Representative in Switzerland of the foreign funds registered with the Swiss Financial Market Supervisory Authority ("FINMA") for distribution in or from Switzerland to non-qualified investors is Robeco Switzerland AG, Josefstrasse 218, 8005 Zürich, and the paying agent is UBS Switzerland AG, Bahnhofstrasse 45, 8001 Zürich. Please consult www.finma.ch for a list of FINMA registered funds.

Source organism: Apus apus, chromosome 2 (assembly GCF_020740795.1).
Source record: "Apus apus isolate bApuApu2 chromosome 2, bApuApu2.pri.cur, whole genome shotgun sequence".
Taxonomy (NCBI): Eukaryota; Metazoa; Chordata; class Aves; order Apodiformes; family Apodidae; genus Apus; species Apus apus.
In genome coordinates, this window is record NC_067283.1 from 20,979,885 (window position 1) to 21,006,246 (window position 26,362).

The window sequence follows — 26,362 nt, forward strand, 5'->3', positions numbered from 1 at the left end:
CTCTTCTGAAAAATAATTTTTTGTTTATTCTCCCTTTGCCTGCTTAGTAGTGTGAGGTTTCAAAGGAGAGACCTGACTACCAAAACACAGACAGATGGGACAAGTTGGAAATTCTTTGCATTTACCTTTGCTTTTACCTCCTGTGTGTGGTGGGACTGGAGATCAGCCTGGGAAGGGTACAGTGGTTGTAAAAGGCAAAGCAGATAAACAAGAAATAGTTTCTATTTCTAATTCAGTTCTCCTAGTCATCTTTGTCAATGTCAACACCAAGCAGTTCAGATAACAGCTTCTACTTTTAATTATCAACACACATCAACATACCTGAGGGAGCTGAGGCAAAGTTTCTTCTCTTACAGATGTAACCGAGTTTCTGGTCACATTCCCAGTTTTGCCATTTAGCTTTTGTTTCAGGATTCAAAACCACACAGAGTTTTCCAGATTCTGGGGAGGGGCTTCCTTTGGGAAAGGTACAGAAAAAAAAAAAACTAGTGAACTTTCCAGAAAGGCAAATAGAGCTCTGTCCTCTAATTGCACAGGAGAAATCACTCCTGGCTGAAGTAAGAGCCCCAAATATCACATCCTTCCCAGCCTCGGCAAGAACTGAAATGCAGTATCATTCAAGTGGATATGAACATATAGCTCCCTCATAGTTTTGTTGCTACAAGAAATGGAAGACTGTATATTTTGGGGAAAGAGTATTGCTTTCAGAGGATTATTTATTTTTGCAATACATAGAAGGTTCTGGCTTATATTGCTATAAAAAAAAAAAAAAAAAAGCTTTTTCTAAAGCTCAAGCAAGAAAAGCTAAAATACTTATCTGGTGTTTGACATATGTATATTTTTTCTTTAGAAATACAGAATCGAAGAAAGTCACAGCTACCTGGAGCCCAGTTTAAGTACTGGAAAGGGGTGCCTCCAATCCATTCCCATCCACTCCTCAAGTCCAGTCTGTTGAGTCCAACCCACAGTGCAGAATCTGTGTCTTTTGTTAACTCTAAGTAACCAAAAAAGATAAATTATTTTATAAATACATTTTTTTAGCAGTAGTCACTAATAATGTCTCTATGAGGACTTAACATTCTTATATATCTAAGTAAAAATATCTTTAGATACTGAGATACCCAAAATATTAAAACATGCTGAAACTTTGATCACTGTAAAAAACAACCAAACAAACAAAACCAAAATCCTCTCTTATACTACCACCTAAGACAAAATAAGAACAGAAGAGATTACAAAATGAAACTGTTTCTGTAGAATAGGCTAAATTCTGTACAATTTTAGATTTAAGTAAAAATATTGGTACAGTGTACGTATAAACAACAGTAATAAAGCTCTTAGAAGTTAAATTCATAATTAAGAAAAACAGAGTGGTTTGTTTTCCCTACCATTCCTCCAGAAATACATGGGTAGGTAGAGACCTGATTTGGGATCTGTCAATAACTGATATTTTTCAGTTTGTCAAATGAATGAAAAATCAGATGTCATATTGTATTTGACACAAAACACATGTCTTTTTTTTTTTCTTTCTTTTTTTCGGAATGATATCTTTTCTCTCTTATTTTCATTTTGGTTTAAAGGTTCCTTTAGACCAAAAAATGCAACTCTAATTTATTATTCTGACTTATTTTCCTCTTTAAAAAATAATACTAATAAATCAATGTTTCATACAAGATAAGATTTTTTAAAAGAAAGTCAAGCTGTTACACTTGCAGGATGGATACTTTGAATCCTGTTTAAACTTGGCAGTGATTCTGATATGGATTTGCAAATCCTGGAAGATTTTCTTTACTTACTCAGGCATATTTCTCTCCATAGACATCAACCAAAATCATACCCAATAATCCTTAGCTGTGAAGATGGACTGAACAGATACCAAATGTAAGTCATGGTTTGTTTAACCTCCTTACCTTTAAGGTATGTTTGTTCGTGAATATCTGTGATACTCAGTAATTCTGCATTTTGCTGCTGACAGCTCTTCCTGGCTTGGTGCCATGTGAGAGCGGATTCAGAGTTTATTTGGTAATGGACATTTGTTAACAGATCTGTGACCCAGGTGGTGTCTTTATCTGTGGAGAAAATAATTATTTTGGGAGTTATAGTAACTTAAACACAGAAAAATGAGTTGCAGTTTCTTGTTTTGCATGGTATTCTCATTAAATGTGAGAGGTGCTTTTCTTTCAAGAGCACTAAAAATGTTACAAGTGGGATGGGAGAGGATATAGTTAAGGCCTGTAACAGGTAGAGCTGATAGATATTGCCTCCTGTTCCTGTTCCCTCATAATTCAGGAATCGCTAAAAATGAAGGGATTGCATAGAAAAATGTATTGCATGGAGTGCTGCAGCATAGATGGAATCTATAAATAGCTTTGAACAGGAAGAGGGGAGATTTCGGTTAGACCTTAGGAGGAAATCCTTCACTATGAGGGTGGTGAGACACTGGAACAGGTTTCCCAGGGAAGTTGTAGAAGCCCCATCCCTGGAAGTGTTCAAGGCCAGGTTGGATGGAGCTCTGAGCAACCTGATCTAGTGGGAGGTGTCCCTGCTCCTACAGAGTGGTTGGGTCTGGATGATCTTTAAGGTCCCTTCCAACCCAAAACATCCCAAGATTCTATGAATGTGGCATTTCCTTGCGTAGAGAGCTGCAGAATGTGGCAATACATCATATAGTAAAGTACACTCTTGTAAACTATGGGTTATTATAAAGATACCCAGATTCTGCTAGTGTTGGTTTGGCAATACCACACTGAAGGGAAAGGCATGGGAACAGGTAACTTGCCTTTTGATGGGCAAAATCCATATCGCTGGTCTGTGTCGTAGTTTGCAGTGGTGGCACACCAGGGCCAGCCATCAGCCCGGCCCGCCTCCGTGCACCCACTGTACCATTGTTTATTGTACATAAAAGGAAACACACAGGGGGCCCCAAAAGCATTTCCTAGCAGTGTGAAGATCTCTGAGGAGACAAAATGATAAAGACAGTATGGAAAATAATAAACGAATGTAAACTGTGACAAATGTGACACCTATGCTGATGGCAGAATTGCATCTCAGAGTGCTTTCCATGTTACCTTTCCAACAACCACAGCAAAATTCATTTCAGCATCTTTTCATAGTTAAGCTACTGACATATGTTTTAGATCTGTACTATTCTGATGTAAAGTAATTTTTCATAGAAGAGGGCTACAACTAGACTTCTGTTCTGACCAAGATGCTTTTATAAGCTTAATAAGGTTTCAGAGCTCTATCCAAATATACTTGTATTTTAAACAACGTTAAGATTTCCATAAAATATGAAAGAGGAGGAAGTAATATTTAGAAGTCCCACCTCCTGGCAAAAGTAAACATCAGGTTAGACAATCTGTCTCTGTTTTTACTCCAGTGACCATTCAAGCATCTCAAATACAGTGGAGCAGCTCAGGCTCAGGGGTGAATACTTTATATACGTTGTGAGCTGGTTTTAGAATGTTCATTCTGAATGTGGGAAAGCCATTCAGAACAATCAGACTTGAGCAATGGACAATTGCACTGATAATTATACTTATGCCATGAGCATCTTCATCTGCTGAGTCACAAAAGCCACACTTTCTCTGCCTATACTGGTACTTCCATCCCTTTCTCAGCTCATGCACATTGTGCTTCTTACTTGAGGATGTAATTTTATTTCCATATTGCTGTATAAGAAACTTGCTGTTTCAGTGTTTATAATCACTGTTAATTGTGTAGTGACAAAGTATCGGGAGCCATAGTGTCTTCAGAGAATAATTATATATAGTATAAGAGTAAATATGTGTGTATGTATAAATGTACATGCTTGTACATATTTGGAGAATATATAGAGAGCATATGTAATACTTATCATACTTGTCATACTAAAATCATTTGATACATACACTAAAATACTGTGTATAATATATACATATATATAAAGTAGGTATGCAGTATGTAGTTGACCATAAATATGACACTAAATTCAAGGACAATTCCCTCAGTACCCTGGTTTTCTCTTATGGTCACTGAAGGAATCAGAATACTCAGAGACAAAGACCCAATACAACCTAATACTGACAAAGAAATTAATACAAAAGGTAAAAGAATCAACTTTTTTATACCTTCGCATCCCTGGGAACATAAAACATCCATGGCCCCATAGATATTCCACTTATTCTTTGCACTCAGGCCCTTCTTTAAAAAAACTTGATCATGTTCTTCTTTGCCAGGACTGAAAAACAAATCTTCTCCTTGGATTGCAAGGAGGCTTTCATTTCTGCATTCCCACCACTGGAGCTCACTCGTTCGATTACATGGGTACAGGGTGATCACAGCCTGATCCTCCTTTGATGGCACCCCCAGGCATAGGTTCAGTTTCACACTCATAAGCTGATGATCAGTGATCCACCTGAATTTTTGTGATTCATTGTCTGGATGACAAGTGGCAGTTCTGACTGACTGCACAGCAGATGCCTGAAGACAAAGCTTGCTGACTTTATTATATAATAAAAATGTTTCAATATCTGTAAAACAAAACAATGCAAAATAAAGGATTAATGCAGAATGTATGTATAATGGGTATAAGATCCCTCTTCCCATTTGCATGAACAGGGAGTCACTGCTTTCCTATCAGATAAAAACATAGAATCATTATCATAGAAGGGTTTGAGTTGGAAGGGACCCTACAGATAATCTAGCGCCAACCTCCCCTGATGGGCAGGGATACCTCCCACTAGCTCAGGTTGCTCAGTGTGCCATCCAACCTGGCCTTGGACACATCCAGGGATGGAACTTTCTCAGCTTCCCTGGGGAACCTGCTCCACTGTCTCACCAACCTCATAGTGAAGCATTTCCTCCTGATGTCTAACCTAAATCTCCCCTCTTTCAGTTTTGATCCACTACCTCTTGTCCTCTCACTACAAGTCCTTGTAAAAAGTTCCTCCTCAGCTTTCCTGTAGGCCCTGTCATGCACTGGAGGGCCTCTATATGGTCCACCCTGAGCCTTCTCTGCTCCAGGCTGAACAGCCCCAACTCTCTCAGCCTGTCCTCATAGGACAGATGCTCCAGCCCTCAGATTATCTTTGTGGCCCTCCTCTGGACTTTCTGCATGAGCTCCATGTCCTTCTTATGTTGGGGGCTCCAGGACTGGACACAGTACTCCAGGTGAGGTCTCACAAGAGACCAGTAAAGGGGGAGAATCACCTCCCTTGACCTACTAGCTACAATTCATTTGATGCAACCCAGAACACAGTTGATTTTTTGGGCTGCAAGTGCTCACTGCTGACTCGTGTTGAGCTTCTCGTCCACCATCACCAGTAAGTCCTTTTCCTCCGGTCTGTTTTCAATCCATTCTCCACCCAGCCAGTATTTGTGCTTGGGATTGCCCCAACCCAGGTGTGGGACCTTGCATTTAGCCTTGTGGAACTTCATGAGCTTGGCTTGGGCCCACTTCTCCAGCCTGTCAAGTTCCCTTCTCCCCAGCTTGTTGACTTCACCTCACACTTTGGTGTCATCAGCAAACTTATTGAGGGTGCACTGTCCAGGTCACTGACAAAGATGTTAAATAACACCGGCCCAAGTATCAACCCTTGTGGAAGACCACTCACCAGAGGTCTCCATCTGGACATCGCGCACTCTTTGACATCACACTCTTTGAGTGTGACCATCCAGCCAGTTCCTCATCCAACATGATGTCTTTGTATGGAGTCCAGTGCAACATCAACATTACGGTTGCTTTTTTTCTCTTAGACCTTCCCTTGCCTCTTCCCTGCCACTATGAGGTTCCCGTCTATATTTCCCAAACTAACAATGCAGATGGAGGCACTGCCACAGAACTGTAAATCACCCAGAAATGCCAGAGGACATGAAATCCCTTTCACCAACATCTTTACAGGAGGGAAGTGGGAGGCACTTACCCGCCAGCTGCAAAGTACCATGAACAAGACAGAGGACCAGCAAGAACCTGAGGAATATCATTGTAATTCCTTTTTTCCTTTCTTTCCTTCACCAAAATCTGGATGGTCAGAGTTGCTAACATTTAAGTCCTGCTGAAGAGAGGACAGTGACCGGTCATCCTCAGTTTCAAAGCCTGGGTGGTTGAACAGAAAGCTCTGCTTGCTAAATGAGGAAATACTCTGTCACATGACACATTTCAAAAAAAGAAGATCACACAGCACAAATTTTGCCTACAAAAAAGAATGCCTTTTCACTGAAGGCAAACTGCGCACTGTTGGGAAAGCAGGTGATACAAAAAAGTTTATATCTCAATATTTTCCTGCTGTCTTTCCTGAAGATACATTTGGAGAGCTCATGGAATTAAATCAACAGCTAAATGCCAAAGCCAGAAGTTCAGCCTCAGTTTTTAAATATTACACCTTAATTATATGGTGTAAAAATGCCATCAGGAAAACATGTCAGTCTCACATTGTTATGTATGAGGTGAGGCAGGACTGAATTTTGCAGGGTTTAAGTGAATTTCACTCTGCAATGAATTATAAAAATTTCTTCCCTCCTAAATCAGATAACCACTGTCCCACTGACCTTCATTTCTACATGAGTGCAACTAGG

Neither information nor any opinion expressed on the website constitutes a solicitation, an offer or a recommendation to buy, sell or dispose of any investment, to engage in any other transaction or to provide any investment advice or service. An investment in a Robeco/Robeco Switzerland product should only be made after reading the related legal documents such as management regulations, articles of association, prospectuses, key investor information documents and annual and semi-annual reports, which can be all be obtained free of charge at this website, at the registered seat of the representative in Switzerland, as well as at the Robeco/Robeco Switzerland offices in each country where Robeco has a presence. In respect of the funds distributed in Switzerland, the place of performance and jurisdiction is the registered office of the representative in Switzerland.